Published By: Routledge, Taylor & Francis Group
Hardcover, 626 pages
This companion is the first global, comprehensive text to explicate, theorize, and propose decolonial methodologies for art historians, museum professionals, artists, and other visual culture scholars, teachers, and practitioners.
Art history as a discipline and its corollary institutions - the museum, the art market - are not only products of colonial legacies but active agents in the consolidation of empire and the construction of the West. The Routledge Companion to Decolonizing Art History joins the growing critical discourse around the decolonial through an assessment of how art history may be rethought and mobilized in the service of justice - racial, gender, social, environmental, restorative, and more. This book draws attention to the work of artists, art historians, and scholars in related fields who have been engaging with disrupting master narratives and forging new directions, often within a hostile academy or an indifferent art world. The volume unpacks the assumptions projected onto objects of art and visual culture and the discourse that contains them. It equally addresses the manifold complexities around representation as visual and discursive praxis through a range of epistemologies and metaphors originated outside or against the logic of modernity. This companion is organized into four thematic sections: Being and Doing, Learning and Listening, Sensing and Seeing, and Living and Loving.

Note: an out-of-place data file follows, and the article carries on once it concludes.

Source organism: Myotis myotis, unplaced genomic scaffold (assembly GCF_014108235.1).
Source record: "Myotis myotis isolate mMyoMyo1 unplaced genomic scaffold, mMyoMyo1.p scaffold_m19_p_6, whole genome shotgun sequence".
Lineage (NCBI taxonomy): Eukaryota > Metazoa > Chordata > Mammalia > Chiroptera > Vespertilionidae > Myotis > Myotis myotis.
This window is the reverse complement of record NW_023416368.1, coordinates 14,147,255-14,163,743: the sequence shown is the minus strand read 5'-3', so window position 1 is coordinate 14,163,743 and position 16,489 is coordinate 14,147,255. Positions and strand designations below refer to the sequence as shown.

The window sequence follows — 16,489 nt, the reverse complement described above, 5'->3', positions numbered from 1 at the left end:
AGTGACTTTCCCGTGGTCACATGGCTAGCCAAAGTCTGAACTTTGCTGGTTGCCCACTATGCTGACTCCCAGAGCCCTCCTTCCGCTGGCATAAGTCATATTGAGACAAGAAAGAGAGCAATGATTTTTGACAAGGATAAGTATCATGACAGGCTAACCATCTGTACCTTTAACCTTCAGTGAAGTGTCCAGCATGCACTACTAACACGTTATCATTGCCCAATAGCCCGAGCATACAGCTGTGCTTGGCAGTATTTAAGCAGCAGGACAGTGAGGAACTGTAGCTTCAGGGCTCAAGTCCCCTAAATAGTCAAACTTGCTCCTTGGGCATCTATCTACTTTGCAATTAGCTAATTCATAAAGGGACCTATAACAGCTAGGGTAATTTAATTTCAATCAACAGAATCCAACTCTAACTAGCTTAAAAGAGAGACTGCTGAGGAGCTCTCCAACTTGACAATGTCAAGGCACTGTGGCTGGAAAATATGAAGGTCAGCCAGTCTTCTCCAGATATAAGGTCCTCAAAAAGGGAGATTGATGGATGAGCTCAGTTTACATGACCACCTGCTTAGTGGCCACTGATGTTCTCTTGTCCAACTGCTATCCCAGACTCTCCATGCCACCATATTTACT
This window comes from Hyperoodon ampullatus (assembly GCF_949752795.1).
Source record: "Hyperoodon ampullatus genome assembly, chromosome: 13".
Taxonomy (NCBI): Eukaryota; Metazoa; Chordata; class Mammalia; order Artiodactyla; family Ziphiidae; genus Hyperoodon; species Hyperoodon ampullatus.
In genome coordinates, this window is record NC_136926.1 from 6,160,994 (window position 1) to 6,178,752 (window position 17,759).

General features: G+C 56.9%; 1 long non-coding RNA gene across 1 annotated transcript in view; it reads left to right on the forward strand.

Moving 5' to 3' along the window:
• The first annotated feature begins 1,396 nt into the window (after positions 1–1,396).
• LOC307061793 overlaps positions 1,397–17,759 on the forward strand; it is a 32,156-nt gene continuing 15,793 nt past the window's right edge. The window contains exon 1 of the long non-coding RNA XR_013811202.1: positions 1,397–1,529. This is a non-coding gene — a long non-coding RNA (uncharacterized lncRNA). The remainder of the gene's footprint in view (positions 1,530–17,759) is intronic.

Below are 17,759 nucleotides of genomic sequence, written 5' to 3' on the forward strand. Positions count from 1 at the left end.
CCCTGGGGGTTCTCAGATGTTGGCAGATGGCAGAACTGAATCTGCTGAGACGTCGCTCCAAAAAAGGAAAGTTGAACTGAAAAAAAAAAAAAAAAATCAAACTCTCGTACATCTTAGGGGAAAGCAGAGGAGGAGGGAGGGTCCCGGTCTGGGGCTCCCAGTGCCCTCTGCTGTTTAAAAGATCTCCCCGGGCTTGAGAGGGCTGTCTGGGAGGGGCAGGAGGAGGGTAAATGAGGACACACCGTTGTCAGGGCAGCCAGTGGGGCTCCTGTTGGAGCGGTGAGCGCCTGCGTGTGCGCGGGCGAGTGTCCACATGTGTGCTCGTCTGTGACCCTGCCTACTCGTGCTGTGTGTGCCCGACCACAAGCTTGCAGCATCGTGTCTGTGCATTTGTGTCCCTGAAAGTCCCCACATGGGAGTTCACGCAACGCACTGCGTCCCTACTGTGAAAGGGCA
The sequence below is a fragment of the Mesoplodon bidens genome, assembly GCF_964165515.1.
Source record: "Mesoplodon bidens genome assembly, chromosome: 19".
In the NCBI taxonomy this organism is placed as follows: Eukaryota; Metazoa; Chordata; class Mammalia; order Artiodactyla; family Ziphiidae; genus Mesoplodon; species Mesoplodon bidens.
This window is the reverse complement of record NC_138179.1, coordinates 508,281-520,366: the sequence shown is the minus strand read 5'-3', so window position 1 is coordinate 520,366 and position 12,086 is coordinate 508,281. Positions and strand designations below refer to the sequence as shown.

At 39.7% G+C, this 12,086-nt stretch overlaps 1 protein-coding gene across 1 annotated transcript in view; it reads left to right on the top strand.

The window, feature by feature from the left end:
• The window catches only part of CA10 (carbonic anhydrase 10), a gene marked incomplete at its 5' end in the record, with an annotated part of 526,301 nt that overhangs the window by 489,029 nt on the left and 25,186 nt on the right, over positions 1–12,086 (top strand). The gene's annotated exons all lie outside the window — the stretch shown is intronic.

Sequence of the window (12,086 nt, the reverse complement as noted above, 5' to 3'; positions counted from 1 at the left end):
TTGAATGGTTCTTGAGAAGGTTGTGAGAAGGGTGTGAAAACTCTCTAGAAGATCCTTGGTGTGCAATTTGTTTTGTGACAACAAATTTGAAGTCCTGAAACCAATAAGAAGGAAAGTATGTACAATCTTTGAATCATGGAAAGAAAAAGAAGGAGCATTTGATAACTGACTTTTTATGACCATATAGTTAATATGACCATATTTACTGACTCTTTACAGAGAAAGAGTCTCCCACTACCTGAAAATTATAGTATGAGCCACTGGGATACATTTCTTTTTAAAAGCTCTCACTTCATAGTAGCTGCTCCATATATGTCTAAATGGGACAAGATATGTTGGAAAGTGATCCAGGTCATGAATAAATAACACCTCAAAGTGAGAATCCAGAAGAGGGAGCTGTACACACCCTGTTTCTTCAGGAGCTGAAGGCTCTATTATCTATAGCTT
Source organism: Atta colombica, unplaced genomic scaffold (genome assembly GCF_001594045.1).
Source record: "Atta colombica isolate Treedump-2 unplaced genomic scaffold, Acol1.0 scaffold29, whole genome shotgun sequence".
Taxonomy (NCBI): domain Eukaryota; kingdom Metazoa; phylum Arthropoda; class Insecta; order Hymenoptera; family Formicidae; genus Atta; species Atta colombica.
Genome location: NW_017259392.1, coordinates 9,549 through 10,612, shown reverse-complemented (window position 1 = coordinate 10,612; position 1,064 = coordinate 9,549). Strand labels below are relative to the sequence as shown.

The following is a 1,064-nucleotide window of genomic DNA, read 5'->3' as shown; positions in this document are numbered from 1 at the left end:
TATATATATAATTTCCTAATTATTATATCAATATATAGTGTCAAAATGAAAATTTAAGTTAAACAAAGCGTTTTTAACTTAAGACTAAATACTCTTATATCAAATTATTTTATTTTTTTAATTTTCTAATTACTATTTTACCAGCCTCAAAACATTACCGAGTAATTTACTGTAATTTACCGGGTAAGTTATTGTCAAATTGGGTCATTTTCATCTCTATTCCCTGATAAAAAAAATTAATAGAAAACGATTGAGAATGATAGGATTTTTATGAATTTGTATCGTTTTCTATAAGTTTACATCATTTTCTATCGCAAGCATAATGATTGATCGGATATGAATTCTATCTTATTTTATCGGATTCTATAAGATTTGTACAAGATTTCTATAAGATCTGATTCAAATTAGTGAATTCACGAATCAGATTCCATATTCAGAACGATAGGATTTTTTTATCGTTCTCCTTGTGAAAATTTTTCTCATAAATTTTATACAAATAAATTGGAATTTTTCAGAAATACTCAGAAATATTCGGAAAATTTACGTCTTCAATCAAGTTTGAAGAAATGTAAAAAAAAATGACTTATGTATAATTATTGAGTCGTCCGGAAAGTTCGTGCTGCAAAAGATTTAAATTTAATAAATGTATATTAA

The book will be of interest to scholars working in art history, visual culture, museum studies, race and ethnic studies, cultural studies, disability studies, and women’s, gender, and sexuality studies.